These "absurd bid and ask prices" are called "stub quotes". A stub quote is an offer to buy or sell a stock at a price so far away from the prevailing market that it is not ...
user avatar
  • 14.7k
6 votes
Accepted

Why didn't my buy limit order become the highest bid?

Odd lots (less than 100 shares) are not covered by NBBO regulations and they do not update the quote. Read this.
user avatar
  • 73.6k
6 votes

When I buy a stock, should I track the bid price?

I thought it might be fun to add more detail on how a trade happens. I used to work as a programmer for day traders, and that was a wonderful crash course on how markets work on the second-to-second ...
user avatar
5 votes

Why am I unable to buy at the ask price?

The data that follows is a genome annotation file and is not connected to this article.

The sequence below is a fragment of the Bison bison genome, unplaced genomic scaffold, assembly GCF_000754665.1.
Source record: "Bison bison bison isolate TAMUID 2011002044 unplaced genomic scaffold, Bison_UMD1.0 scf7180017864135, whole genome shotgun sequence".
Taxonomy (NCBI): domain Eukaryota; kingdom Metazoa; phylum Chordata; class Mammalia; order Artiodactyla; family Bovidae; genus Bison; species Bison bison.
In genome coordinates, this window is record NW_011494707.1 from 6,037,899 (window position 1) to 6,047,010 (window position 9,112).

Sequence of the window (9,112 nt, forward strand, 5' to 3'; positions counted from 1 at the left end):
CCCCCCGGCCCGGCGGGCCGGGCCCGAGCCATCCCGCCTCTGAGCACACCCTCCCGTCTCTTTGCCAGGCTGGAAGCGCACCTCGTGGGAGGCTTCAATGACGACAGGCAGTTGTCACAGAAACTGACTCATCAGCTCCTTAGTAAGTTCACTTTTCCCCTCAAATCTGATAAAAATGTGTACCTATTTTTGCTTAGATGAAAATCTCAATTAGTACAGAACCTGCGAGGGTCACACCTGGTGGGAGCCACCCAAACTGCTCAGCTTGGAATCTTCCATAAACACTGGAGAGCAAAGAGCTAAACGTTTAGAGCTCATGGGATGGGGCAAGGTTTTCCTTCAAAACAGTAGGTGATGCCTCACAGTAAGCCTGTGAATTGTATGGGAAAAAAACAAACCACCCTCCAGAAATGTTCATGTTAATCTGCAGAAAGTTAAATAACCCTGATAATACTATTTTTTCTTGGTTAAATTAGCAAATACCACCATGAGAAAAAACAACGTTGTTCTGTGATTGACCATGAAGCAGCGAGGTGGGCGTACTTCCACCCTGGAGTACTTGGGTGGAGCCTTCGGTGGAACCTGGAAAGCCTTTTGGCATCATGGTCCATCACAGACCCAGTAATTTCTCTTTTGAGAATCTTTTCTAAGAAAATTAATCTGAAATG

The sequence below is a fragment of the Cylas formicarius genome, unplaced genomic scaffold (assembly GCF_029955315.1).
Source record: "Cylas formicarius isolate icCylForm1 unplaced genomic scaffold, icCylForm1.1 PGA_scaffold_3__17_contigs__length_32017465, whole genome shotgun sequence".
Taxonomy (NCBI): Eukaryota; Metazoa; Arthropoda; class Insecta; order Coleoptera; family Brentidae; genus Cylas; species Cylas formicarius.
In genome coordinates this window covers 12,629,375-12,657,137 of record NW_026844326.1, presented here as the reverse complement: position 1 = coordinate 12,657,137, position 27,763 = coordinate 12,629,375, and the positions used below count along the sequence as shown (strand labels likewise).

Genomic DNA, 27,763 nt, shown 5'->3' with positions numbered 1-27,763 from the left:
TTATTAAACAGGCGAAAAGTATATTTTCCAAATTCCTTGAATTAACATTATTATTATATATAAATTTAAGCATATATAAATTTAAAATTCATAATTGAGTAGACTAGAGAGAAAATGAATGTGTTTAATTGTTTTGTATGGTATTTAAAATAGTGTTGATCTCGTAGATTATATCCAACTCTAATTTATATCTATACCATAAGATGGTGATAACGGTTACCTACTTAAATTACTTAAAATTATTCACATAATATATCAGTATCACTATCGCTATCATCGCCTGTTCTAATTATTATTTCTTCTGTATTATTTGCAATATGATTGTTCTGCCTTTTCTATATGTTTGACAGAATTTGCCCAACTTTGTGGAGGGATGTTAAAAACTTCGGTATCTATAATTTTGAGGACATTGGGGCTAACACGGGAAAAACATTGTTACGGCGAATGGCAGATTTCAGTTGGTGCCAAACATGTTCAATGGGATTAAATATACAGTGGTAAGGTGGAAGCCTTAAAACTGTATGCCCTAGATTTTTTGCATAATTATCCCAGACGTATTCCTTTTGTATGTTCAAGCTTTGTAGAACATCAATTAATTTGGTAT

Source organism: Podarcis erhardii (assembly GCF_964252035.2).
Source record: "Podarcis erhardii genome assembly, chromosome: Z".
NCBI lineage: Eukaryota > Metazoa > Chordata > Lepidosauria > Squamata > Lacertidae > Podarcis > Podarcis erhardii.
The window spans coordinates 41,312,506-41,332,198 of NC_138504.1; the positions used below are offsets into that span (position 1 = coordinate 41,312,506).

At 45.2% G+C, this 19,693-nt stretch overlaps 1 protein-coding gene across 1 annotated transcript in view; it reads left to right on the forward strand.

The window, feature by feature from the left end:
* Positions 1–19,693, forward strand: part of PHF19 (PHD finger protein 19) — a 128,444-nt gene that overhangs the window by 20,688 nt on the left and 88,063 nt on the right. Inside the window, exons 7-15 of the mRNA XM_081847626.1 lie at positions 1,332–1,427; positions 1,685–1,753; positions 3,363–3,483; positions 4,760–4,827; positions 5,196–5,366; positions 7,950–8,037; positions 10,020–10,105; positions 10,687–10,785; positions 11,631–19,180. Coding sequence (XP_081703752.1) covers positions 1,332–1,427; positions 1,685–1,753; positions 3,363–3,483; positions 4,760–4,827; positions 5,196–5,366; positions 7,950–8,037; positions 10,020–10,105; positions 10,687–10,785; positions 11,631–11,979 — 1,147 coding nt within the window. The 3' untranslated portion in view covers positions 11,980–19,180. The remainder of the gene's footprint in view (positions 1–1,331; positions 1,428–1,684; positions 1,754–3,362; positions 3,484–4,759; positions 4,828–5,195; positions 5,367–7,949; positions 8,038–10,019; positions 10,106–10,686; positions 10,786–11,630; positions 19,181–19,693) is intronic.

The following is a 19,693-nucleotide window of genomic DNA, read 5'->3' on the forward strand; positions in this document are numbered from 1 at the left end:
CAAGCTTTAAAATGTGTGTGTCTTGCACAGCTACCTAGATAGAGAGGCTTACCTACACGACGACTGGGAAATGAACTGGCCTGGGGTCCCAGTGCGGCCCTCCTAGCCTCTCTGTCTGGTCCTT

The price is moving higher so by the time you enter your order and press buy, a new buyer has already come in at that time and taken out the lowest ask price. So you end up chasing the market as the ...
user avatar
  • 20.8k
5 votes

How does the spread on an orderbook affect shorting?

Terminology Bid A bid is an offer to buy something on an order book, so for example you may post an offer to buy one share, at $5. Ask An ask is an offer to sell something on an order book, at a ...
user avatar
5 votes
Accepted

Setting a trailing stop loss at $39.70 bid price, stock sold at $41

There could be a number of reasons: The price hit your number ($39.70) but by the time your order hit the market, the price had gone up. Perhaps the stock went up between when you placed the stop ...
user avatar
  • 3,943
5 votes

What is the role of a Market maker?

The role of the market maker is to make sure there is a bid and ask on a particular stock. That's it. The market maker ensures that there is a price at which you can buy and a price at which you can ...